Milk and Voice
Ubah Cristina Ali Farah | May 2019
Translated by Hope Campbell Gustafson
The foreign newspapers came once a week, on the Thursday plane. I remember my father during siesta, his shoulders leaning against the headboard, the white sheets, the pages of the paper resembling outstretched wings. Their fissures could be distinguished in the dim light, wings perforated by the scissors of censorship. The newspapers always arrived in the city mutilated: the morality police never tired of snipping pages, with decency as their excuse, even though there were contents much more compromising than those they wanted to excise. Not images of half-dressed women but, rather, corruption reports, failed revolutions, bombings and dictatorships.
I can’t say I grew up in a country where reading was easy. Books were rare, and the few around were feverishly exchanged. They were read over and over again. They were narrated to whoever couldn’t read them. In the evening, during dinner time, seated on the mat, we kids would tell stories to one another. Fairy tales in which the lion was always powerful, the jackal clever, and the donkey, refusing to live under his master’s yoke, would miraculously transform into an antelope. Whenever it was my turn, my cousins would ask me to tell the stories of the Book: that is, of the illustrated Italian volume where Andersen’s fairy tales were collected.
It was always the little mermaid that they asked about, each time hoping she wouldn’t be deceived by the sea witch. As though, by clinging tightly to that story, we’d have the power to change its ending and, thanks to us, the little mermaid wouldn’t give up her voice in exchange for a pair of legs.
Out on the veranda, the adults would listen to the radio. One evening they broadcast a song, and the song began more or less like this: Without you, mother, the men would have never left the darkness and would have never reached a moon suspended from the sky. We heard our youngest aunt rejoice and clap her hands, repeating the words and rejoicing again. “Tape it, quick, tape it!” she said to someone, so we understood it must have been a special song. And it was, in its way, or maybe the story behind it was even more special, the story we heard repeated in the days to come.
The story was about the poet who had composed the song: he was a very famous poet who had ended up in jail for his verses. It was said that, just as soon as she’d found out about her son’s imprisonment, his mother started walking to go beg for the government’s clemency. She was a nomad, she lived in a remote area inland, and, because she knew that in the prisons they let inmates die from hunger, she’d brought some oodkac as a gift, dried meat in butter and wild basil.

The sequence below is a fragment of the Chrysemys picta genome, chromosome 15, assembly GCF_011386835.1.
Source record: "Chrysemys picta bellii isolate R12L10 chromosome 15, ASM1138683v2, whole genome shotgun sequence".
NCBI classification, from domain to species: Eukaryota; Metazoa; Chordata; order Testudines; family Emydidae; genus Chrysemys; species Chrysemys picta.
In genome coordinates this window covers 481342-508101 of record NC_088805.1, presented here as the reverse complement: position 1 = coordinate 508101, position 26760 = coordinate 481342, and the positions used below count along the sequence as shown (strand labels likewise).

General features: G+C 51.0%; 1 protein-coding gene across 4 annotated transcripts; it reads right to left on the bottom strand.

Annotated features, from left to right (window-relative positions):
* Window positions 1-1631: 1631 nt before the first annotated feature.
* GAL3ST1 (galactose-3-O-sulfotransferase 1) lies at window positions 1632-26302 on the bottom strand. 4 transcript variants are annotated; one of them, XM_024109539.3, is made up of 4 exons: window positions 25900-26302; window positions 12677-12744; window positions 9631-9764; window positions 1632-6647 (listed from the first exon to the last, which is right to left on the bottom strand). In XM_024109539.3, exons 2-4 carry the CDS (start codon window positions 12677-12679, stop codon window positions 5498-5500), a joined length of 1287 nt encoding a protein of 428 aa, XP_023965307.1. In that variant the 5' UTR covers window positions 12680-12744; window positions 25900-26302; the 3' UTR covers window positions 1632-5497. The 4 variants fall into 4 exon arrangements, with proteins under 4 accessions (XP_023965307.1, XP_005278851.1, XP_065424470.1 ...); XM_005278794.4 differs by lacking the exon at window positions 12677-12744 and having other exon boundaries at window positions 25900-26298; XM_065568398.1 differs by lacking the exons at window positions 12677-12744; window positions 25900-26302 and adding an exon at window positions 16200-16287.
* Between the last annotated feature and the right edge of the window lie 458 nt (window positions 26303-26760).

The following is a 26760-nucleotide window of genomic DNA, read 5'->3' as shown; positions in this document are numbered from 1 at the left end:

She arrived in the capital, and, despite her best efforts, they wouldn’t allow her to see her son. She knew no one in the city, so she had no choice but to sleep outside near the prison, with the hope that, by seeing her so determined, the authorities would mend their ways. Moved to pity by the circumstances, a guard told the poet about his mother and offered to help.
So the poet decided to dedicate a long song to his mother and, when he’d finally composed it (keeping the verses in his mind by repeating them out loud), asked for some milk. With the milk, he wrote the song: he wrote it on the woven jute blanket covering his bed. The verses written with milk weren’t visible to the naked eye, so the guard was able to take the rolled-up blanket out of the prison without running any risks. Instructed by the poet, he tracked down one of his trusted friends, known for the sweetness of his voice, and gave him the precious bed cover. The trusted friend opened the woven blanket, fastened it to two sticks, lit a large fire, and, when the flames were high, he made sure that the cloth was saturated with smoke.
The verses written with milk became visible and, interpreted by the trusted friend, they came back to voice. The poet went to prison for his verses because they resisted authority and could escape surveillance only if hidden in fabric and milk. The song was broadcast on the radio, and that’s how we, along with his mother, found out that the poet—unlike the little mermaid—hadn’t given up his voice.